Well, I'm really confused, my most important mission critical application, Zoom, is hard crashing my MacOS, so this is a good lesson in debugging things like this, but here are the symptoms:
- I have an old MacBook Pro (2016) running Big Sur, it has a Logitech BRIO hooked up to it via USB 2.0 cables. that has been working fine, but suddenly today I have two symptoms on Zoom 5.6.0 (536), the machine has a machine check and crashes and does a full reboot. I have not seen this before.
- Originally, I thought it was the BRIO, but then the system just crashed without anything obvious running. The crashes were sometimes a full crash and sometimes a boot back to the login prompt.
- This all happened when docked and connected, using the machine tethered, it seemed to work fine and the problem is there are so many different things it could be that it is really hard to figure out what is going on.
I've been lucky so far and have never had this kind of boot cycle crash on MacOS, so time to figure out what is going on:
- Fruitlessly, I first though it had to do with the Logitech and the camera since that is the first thing I did.
- So first thing was to remove the Logitech utilities. It could be that these utilities called camera-settings and logitech-g-hub, but this didn't help.
- Finally, I tried swapping cables as I was using a USB 2.0 cable accidentally, but moving to USB 3 didn't help. Here going to About This Mac> System Report is your friend. Look in the USB section and see if the device is in the USB 2 or 3 section. See The Hell that is USB C Cables for picking cables, but the Logitech is a USB C 3.1 Gen 1 (5Gbps) camera when you are using 4K, so get the right cable for it.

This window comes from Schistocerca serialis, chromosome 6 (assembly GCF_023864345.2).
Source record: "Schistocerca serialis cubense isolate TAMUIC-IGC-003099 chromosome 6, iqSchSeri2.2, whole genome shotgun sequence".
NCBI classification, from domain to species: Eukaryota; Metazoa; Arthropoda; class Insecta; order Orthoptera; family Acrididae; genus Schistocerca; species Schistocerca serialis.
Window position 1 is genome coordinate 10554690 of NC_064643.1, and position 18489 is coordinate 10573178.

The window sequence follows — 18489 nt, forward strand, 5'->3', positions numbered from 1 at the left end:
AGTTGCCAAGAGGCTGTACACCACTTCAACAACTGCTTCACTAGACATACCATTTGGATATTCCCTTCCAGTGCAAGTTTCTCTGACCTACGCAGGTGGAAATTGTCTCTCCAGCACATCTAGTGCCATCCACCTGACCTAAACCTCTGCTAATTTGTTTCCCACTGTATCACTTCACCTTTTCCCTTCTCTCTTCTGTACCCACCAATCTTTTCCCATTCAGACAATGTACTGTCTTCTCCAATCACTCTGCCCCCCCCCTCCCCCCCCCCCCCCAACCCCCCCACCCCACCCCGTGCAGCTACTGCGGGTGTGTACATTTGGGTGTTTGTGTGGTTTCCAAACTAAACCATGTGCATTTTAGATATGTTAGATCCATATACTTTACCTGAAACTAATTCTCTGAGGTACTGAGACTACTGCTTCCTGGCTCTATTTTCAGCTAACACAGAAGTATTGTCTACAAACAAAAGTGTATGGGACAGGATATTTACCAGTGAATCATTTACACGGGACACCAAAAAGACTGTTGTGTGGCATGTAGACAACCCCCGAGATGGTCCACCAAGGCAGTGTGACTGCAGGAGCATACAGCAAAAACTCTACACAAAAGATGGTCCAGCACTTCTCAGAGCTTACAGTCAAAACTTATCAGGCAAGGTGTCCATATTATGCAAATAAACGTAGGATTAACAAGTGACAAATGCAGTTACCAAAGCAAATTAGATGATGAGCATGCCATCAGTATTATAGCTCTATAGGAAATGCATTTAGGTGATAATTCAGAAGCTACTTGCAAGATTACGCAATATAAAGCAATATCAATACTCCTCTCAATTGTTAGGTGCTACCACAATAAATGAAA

- So then I wondered if it would happen on another Brio I had on another desk station through a CalDigit hub, but it still kept crashing
- Then I thought perhaps it was settings with Zoom, but then when I completely uninstalled it, I was still getting full crashes and getting kicked to the Login screen!
So now it was time to get serious:
- I learned that
~/Library/Logs/CrashReportactually has the .crash files that tell you want is going on. I'm not sure why these are put into the
console, but you have to search for it. Then I discovered the applications causing the Kernel panics were actually things that were doing file work like Backup and Sync for Google.
- Well that was really strange, so the next thing was to Reinstall MacOS. This was a completely different thing then what I had done in the past. Apple has made it much easier. Just hold the
⌘-Rkey while booting and select reinstall MacOS and I discovered that it won't actually delete the data.
- Now the next step is to see how this whole thing behaves without the docking station. I'm now wondering if there is a problem with the docking station and the latest release
Overall, this goes to show how hard these crashes can be to diagnose, I wish I had known about the .crash files way before this!
One of the inconveniences is how the System Report doesn't let you work from the command line, but the Mac CLI is available by download. So not quite sure what this is, so now off to search MacOS 11.2.3 (20D91) and see if there is some sort of OS problem as @lucas mentioned, but I don't see any widely reported issues.
So I'm finding that a reinstall didn't do anything and noticing that not plugged into the docking station works. I probably should have started there. Also reseting the NVRAM (with
nvram -c and the
reboot at the command line) and resetting the SMC which is a little (System Management Controller) by shutdown and restart holding down the Ctrl-Option-Shift on the left side of keyboard.
Final annoying thing is that sometimes, I'm in Vi and suddenly it says
recording. If this happens to you have accidentally hit the quote
q and then a letter, this records a macro in the letter key, so
qa puts a macro in. It records all your keystrokes and then when you hit the trailing
q. Then to rerun the macro it is
@ and then the letter so
@a reruns the keystrokes